North Carolina’s New Populist Majority Rallies in the Streets of Raleigh

Roger Hickey

I was honored to be part of a historic and joyful event on Saturday, February 8, as an estimated 75,000 to 100,000 North Carolinians streamed into their capital city to from all over their state to participate in a historic Moral March on Raleigh.

As they were filling the long street between Shaw University and the Capitol Building, the chair of the state Republican party, Claude Pope, went on television and called the march organizer, Rev. William Barber II, the “de-facto head of the North Carolina Democratic party.” He meant it as an insult.

But anyone who attended the Moral March on Raleigh came away with a very strong sense that Reverend Barber is leading a movement that is far more profoundly transformative than politics – although it could affect politicians of all stripes this year and for years and decades to come.

What I saw in Raleigh is the culmination of statewide organizing around a “fusion agenda’ for progress that is a model for the nation – and especially for states in the South. This important movement needs and deserves your support – and you can help them financially here.

Check out this coverage from the local ABC affiliate: http://abclocal.go.com/wtvd/video?id=9425129&pid=9424567

Rev. Barber, president of the North Carolina NAACP, responded to Claude Pope attacks by reminding the media that the movement has been building for many years, during which he has held leaders of all parties accountable. “It’s not about a party,” said Barber. “It’s about principle.”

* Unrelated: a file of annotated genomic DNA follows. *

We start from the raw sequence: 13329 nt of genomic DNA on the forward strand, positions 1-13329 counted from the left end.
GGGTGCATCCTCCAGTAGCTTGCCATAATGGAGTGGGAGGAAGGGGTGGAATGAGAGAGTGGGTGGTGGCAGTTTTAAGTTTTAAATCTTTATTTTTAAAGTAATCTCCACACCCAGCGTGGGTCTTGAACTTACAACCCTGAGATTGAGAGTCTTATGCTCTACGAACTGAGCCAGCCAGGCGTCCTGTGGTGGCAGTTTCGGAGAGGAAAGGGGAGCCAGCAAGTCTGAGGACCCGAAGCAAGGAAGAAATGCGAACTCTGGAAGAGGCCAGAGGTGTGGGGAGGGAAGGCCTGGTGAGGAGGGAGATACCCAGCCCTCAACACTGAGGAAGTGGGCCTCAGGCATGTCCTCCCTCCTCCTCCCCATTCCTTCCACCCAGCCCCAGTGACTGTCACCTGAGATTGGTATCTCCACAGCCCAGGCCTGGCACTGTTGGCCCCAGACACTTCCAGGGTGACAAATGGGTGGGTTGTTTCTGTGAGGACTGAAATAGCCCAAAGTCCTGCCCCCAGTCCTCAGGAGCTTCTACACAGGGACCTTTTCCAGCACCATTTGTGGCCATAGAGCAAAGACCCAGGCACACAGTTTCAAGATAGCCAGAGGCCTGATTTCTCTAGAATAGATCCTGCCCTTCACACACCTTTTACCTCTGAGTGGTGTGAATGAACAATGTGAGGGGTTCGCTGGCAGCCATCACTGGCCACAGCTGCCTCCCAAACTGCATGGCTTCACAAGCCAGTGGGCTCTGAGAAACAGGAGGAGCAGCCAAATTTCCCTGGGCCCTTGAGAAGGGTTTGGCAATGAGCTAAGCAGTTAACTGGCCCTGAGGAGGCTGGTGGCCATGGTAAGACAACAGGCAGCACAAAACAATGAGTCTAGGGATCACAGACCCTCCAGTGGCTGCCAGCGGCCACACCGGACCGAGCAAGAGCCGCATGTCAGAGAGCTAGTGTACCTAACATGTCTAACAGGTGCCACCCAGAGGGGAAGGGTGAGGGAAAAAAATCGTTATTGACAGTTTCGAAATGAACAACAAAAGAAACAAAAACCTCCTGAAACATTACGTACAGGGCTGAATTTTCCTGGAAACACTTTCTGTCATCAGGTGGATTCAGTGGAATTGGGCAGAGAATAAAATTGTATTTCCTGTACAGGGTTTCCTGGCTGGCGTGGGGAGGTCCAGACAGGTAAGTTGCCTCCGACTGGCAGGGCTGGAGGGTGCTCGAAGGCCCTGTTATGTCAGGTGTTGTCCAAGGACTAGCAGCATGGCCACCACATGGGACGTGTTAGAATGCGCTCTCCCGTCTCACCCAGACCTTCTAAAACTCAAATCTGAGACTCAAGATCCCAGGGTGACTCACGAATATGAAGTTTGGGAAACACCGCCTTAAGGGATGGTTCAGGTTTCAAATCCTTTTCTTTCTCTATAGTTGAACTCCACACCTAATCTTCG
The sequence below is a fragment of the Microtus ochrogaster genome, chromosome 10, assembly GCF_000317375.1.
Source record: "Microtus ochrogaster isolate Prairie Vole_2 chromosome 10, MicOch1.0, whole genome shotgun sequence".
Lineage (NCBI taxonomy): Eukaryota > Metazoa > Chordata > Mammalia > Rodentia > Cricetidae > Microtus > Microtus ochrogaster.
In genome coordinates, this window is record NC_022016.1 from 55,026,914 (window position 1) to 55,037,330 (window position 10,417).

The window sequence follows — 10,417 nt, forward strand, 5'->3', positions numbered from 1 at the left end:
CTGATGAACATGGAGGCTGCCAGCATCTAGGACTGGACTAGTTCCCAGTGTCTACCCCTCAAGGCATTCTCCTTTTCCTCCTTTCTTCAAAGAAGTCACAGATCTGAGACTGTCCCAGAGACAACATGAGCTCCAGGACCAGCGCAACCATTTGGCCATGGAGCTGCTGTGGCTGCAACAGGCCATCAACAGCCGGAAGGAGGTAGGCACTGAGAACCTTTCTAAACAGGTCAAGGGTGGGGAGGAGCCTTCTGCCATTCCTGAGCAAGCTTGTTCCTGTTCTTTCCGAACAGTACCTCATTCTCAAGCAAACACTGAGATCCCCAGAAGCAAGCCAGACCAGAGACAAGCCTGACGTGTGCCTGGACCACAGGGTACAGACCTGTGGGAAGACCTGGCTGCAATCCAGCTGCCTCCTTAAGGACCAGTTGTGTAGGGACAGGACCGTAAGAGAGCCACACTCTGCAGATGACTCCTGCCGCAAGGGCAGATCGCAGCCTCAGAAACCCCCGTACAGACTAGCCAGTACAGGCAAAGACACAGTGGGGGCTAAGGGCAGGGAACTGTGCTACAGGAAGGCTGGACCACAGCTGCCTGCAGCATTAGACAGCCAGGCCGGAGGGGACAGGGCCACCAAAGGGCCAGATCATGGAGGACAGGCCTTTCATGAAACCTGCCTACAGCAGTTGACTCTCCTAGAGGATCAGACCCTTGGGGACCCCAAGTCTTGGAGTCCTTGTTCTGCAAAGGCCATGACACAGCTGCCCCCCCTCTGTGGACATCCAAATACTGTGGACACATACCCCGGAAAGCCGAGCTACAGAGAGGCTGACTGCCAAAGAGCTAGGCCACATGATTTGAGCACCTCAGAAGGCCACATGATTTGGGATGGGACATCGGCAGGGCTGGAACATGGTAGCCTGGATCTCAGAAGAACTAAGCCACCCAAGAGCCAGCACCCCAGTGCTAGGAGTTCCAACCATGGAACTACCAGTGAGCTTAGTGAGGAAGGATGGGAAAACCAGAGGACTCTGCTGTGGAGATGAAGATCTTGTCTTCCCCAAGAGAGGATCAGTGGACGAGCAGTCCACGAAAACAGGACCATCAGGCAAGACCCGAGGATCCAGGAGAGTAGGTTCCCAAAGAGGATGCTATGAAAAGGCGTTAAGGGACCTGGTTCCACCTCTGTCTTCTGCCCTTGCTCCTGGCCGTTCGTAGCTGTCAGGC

Saturday’s demonstration was the largest single event in a growing campaign of Moral Monday protests starting on April 29, 2012 and continuing all last year against right-wing Republicans who took over the legislature in 2010, with the help of big money from Art Pope, a powerful North Carolina retail mogul who is also the cousin of the Claude Pope quoted above. The new legislature quickly reworked the voting system in their favor and then in 2012 elected Republican Pat McCrory as governor. And McCrory, returning the money favors, installed Art Pope as his budget director (and Claude as the head of the GOP).

There was a sense of desperation in the speed with which the new conservative government imposed their radical agenda – as though they knew that the demographic changes represented in Raleigh’s streets on Saturday represents the wave of the future, and they felt the need to lock in every draconian right-wing policy they could impose on North Carolina before the 21st century caught up with them.

Of course their first move was an attempt to repeal the voting power of the civil rights movement: